William the Conqueror was NOT the only Claimant to the English Throne in 1066.
- Harold Godwinson became King of England on the death of Edward the Confessor on 6 January 1066.
Harold was supposedly named heir by Edward the Confessor, and officially elected King by the Witenagemot. (The Witenagemot was composed of the nation’s highest echelon of both ecclesiastical and secular officers)
- Harald Hardrada, King of Norway, also laid a claim to the English throne, as the rightful ruler of England due to an agreement between his father, King Magnus I of Norway, and Hardicanute (son of King Canute of England and Emma of Normandy). Hardicanute was the King of England between 17th March 1040 and 8th June 1042. (King Canute was the King of England between 1016 and 1035).
- William of Normandy was another claimant to the English throne as a First cousin once removed of Edward the Confessor (King of England 8 June 1042 to 5 January 1066), and supposedly named heir in 1052 by Edward the Confessor.
Harold Godwinson’s Brother Tostig.
Tostig Godwinson (Born: 1026 Died: 25 September 1066) was the the Earl of Northumbria and brother of King Harold Godwinson.
Tostig was exiled by his brother in 1065, for ‘unlawful actions done under his Earlship‘, and sought the support of William of Normandy (soon to be William the Conqueror) to assist him in his fight against Harold, but William, although promising to help, was not acting as fast as Tostig would like.
Tostig then went to Norway and enlisted the help of Hardrada, the King of Norway, in a joint attack on England.
The Norwegian Claim and Invasion of England in 1066.
Hardrada, King of Norway, invaded England with an invasion fleet of approximately 300 ships and somewhere in the region of 12,000 and 18,000 men, arriving on the 18th September 1066.
They proceeded to defeated an English army at Fulford, in the North of England and then marched on York.
On the 25th September 1066, Harold Godwinson, arriving quickly from London, defeated Harald Hardrada’s Norwegian army, and Harald Hardrada, along with Harold’s brother Tostig, were killed at the Battle of Stamford Bridge.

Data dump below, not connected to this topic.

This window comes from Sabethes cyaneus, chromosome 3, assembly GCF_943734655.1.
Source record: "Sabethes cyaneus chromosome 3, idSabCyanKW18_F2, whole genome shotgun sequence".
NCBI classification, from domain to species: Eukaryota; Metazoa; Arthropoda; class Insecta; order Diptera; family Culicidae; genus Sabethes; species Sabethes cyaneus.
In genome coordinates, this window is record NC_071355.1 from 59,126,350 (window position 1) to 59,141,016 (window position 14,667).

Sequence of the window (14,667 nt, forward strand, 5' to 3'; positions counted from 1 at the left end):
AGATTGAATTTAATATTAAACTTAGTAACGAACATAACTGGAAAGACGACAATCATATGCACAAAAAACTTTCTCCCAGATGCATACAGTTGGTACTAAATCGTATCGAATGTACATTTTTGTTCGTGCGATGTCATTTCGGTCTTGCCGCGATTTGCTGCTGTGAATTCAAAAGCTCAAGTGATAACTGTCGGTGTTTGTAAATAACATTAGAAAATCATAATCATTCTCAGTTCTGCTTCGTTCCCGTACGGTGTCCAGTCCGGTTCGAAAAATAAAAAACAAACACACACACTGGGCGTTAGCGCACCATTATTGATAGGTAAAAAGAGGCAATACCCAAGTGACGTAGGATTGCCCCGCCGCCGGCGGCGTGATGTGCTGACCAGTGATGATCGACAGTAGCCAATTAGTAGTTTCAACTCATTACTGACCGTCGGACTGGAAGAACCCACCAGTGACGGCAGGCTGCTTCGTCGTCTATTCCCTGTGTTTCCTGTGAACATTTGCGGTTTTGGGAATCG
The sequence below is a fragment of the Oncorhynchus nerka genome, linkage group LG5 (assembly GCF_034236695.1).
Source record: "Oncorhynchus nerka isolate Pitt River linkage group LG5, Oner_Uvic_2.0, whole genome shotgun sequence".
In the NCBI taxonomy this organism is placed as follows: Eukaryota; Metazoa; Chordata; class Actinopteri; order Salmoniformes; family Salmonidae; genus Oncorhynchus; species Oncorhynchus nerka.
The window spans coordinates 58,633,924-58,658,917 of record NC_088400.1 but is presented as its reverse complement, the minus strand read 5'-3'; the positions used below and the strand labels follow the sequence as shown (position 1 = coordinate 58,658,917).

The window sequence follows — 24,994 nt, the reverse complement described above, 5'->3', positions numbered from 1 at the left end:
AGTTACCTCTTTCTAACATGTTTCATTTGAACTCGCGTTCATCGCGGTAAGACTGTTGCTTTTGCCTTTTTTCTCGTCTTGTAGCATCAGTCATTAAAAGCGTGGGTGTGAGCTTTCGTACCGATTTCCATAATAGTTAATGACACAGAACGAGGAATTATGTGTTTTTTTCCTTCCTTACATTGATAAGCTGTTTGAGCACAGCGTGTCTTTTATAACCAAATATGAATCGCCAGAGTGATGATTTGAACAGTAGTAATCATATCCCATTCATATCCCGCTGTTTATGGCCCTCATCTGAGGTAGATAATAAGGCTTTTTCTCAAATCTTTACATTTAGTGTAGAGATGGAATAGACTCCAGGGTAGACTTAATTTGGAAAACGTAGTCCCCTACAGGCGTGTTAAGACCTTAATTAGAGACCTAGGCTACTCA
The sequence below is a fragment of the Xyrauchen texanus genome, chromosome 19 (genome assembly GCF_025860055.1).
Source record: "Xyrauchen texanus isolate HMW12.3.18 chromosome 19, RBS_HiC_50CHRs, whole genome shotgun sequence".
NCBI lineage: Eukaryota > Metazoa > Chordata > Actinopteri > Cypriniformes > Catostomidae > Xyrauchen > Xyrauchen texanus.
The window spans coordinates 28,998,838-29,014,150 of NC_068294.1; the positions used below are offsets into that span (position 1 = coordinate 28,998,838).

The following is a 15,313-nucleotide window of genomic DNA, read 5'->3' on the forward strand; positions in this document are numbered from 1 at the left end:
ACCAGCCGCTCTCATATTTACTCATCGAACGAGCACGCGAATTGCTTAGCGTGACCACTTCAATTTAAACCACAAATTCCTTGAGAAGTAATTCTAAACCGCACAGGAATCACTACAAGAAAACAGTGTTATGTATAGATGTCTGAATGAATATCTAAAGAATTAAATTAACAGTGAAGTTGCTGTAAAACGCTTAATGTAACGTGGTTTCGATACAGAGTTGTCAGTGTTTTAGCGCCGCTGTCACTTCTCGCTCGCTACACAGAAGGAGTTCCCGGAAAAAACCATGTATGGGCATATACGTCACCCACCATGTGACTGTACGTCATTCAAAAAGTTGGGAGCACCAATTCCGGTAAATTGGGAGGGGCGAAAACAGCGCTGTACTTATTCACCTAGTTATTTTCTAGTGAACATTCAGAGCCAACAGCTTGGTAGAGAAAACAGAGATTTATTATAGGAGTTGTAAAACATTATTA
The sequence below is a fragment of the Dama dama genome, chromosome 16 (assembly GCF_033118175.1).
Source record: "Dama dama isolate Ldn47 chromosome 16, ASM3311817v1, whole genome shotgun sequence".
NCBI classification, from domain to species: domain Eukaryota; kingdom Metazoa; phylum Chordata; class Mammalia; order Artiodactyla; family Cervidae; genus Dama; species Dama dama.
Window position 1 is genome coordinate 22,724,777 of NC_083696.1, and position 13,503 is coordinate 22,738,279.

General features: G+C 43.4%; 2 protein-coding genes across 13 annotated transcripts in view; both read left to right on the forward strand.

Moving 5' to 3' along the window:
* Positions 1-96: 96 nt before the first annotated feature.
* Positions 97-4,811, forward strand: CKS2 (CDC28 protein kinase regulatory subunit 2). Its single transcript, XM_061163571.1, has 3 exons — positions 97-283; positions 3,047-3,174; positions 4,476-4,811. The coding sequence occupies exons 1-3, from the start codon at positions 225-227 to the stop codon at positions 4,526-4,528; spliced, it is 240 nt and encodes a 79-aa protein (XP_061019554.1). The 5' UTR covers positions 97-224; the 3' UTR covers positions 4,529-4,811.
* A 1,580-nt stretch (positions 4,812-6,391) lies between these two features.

The Norman Claim and Invasion of England in 1066.
On the 28th September 1066, William of Normandy landed on the south coast of England, while Harold had begun marching south from the Battle of Stamford Bridge, a distance of 270 miles (435 kilometres) between the two battle sites. Leaving the majority of his tired army to march South, Harold and his mounted troops rode fast for London raising a fresh army to face William.
On the 14th October 1066, William of Normandy defeated this new, mainly untested, English army at the now famous Battle of Hastings and Harold was killed.
On the 25th December 1066, William of Normandy was crowned king of England, and about 4,000 English earls were dispossessed and replaced by about 200 Norman and compliant English barons.
- 5 January 1066: King Edward (Edward the Confessor), King of England, died.
- 6 January 1066: Harold Godwinson was crowned Harold II, King of England
- 20th September 1066: The Battle of Fulford. The King of Norway beat the English Army commanded by the Northern Earls Edwin and Morcar.
- 25th September 1066: The Battle of Stamford Bridge. The English Army, commanded by King Harold, beat the King of Norway and his army.
- 14 October 1066: The Battle of Hastings. William of Normandy beat the English Army, commanded by King Harold.
- 25th December 1066: William of Normandy was crowned king of England.
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